Stay of execution
The Supreme Court has inherent power to stay execution of a judgment or order “in any situation where the requirement of justice demands it”: Tringali v Stewardson Stubbs & Collett Pty Ltd  1 NSWR 354 at 360.
However, all CPA courts have wide powers under the CPA and UCPR to stay execution where appropriate.
Civil Procedure Act 2005 s 67 confers a general power on the court, subject to the UCPR, to stay proceedings either permanently or until a specified day.
The court may, by order, give directions with respect to the enforcement of a judgment or order: CPA s 135(1). It may make an order prohibiting the Sheriff from taking any further action on a writ or prohibiting any other person from taking any further action, either permanently or until a specified day, to enforce a judgment or order of the court: CPA s 135(2).
An application (summons) for leave to appeal or an appeal to the Court of Appeal does not operate as a stay of proceedings under the decision below, or invalidate any intermediate act or proceedings: UCPR r 51.44(2). Subject to the filing of appropriate process, the Court of Appeal may order that the decision below or the proceedings under the decision be stayed: UCPR r 51.44(1).
Generally, an application for a stay pending appeal is made, in the first instance at least, to the trial judge: see Ritchie’s at 51.44.10.
An appeal from an Associate Judge to the Supreme Court, other than to the Court of Appeal, does not operate as a stay unless the Supreme Court or the associate Judge, subject to any direction of the Supreme Court, so directs: UCPR r 49.10.
Similar provisions apply in respect of applications for review of a decision of a registrar (other than a judicial registrar): UCPR r 49.22.
Other than as provided by particular statutes, for example, Guardianship Act 1987 s 67(5), HomeFund Commissioner Act 1993 s 40(7) and Companion Animals Act 1998 s 24, an appeal from a tribunal to the Supreme Court does not operate as a stay with similar exceptions: UCPR r 50.7.
The former requirement that the applicant was only able to deny the judgment creditor the “fruits of victory” when “special” or “exceptional” circumstances warranted the imposition of a stay pending appeal no longer applies in New South Wales. It is sufficient that the applicant for the stay demonstrate a reason or an appropriate case to warrant favourable exercise of the discretion: Alexander v Cambridge Credit Corp Ltd (1985) 2 NSWLR 685 at 694.
The court judgment in that case at 694–695 enumerates a number of other relevant principles:
The onus is upon the applicant to demonstrate a proper basis for a stay which will be fair to all parties.
The mere filing of an appeal does not demonstrate an appropriate case or discharge the onus.
The court has a discretion involving the weighing of considerations such as balance of convenience and the competing rights of the parties.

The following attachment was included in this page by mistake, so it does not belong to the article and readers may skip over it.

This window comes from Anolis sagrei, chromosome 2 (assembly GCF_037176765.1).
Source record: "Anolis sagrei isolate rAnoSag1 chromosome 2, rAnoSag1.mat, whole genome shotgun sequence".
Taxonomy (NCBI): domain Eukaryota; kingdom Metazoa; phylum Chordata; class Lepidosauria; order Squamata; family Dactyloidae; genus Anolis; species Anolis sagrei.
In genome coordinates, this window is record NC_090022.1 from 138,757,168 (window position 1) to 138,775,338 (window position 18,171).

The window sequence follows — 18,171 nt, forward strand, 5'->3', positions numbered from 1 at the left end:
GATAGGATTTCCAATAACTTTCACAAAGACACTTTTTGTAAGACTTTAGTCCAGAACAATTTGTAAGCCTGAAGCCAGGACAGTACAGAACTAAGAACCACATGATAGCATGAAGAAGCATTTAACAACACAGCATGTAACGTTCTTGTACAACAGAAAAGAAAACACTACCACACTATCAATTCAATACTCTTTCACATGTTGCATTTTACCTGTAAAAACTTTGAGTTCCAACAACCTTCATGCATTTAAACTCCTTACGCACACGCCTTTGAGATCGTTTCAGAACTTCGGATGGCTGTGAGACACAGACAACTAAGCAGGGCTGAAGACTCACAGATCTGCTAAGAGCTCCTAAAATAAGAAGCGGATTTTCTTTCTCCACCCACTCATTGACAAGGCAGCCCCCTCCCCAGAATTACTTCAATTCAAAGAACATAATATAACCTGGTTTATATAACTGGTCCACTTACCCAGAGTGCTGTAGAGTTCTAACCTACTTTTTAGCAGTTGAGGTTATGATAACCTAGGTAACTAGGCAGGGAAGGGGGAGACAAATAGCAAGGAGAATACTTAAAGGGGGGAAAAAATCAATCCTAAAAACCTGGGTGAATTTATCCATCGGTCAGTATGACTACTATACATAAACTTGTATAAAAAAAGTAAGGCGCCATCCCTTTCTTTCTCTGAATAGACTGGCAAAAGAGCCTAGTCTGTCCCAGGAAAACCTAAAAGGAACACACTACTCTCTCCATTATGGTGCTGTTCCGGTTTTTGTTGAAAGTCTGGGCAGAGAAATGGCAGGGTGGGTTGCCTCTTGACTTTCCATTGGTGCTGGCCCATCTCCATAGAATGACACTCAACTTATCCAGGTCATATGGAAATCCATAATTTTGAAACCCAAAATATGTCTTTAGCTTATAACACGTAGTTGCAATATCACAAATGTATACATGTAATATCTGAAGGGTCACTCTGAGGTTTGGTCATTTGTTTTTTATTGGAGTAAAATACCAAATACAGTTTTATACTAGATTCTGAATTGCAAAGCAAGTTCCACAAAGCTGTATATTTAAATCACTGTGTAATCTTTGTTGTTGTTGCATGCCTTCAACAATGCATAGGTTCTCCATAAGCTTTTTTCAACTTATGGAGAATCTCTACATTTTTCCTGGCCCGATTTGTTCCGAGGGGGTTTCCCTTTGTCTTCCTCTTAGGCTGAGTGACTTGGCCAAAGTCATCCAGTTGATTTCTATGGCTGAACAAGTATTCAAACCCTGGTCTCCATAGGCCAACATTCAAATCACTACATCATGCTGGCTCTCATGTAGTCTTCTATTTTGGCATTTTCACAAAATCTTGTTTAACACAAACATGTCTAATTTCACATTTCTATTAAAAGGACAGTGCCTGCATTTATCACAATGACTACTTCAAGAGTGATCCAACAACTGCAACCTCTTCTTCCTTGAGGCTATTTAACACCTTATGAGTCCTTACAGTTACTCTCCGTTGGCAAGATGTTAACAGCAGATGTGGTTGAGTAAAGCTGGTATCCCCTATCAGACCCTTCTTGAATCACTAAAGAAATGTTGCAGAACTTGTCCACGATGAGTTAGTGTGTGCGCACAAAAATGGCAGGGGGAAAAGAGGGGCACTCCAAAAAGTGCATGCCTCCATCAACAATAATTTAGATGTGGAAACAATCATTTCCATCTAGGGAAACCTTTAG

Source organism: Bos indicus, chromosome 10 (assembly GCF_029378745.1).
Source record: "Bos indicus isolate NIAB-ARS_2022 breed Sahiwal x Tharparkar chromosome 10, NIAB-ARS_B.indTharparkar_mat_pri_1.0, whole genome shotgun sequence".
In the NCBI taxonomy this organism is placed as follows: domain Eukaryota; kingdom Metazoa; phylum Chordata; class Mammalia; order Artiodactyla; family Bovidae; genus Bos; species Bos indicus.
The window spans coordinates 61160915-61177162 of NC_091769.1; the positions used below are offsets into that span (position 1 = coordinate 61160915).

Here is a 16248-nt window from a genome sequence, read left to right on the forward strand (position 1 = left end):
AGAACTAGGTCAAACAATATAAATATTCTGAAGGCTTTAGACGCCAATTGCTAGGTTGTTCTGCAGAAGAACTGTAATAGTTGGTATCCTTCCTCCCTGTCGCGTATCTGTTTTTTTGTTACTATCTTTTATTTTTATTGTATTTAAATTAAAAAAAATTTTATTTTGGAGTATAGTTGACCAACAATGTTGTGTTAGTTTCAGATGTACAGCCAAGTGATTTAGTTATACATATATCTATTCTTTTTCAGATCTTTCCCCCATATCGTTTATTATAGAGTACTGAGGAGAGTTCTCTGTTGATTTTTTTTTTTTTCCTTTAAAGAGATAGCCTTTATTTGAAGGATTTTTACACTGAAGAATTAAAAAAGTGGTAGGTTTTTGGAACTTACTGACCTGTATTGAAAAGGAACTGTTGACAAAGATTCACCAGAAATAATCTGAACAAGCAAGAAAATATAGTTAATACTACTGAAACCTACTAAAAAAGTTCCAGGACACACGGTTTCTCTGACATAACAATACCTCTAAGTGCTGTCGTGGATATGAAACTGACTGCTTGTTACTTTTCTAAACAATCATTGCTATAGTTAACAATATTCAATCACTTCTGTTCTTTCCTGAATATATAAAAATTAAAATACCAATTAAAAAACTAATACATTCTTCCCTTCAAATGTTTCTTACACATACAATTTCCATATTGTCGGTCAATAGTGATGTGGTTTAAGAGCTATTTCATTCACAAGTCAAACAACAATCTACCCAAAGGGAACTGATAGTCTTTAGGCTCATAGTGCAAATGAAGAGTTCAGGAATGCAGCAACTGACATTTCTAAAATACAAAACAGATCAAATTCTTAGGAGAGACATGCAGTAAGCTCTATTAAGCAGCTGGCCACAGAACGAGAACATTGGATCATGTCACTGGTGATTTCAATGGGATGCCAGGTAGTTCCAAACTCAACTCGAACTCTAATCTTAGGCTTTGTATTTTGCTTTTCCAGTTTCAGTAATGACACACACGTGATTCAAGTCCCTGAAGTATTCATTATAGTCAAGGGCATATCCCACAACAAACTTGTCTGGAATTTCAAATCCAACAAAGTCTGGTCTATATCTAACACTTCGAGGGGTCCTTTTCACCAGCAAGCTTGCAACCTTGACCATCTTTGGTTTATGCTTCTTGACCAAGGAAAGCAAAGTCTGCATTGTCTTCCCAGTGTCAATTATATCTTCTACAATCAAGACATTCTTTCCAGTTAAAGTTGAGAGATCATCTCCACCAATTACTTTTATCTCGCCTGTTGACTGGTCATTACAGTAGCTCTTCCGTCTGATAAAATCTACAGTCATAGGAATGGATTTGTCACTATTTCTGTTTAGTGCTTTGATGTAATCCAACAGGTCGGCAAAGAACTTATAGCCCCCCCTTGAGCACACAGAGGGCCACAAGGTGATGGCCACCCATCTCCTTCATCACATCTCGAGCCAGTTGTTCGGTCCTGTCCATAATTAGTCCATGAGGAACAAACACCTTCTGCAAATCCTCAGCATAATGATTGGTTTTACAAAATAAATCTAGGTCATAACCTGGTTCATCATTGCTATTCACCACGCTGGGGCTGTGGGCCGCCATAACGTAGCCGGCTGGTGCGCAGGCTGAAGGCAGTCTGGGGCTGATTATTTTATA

Where there is a risk that if a stay is granted, the assets of the applicant will be disposed of, the court may refuse a stay.
Where there is a risk that the appeal will prove abortive if the appellant succeeds and a stay is not granted, courts will normally exercise their discretion in favour of granting a stay.
The court will not generally speculate upon the appellant’s prospect of success, but may make some preliminary assessment about whether the appellant has an arguable case, in order to exclude an appeal lodged without any real prospect of success simply to gain time.
As a condition of a stay the court may require payment of the whole or part of the judgment sum or the provision of security — see discussion at 695.
In Woolworths Ltd v Strong (No 2) (2011) 80 NSWLR 445, Campbell JA referred, at , to the importance of the “usual practice” of staying judgments pending appeal where there is a risk that the plaintiff will be unable to repay the money without difficulty or delay if the appeal were to succeed. See also TCN Channel 9 Pty Ltd v Antoniadis (No 2) (1999) 48 NSWLR 381 at , .
The existence of set off or cross-claim may, in appropriate circumstances, provide grounds for a stay of execution. The above mentioned principles are relevant to a consideration of those circumstances. See the cases cited in Ritchie’s at [s 135.5]. The ability to pay is an important factor: Grosvenor Constructions (NSW) Pty Ltd (in admin) v Musico  NSWSC 344.
Further, an indemnity, whether raised by way of cross-claim or not, may provide such a ground: State Bank of Victoria v Parry  WAR 240 and see discussion in Lewis v Lamb  NSWSC 322 at –.
If, after judgment in an action, the court orders that the proceedings be stayed during the period within which an appeal may be brought, and an appeal has been brought and security is given to the satisfaction of the Registrar for the judgment and costs, the stay continues until the appeal is disposed of or until the court or Supreme Court otherwise orders: s 128(1) and (2).
An appeal does not operate as a stay in any other way: s 128(3).
Where the court gives summary judgment to a plaintiff under r 13.1 against a party, if that party has made a cross-claim against the plaintiff, the court may stay enforcement of the judgment until determination of the cross-claim: r 13.2.
Where a court makes an order that a judgment order allowing for payment of a judgment debt within a specified time or by instalments, the judgment is stayed while the order is in force: CPA s 107(2). Also see s 119 as to garnishee orders.
Where an application for an instalment order is made, the judgment is stayed until the application is determined or, if refused, an objection to that refusal is determined: r 37.5.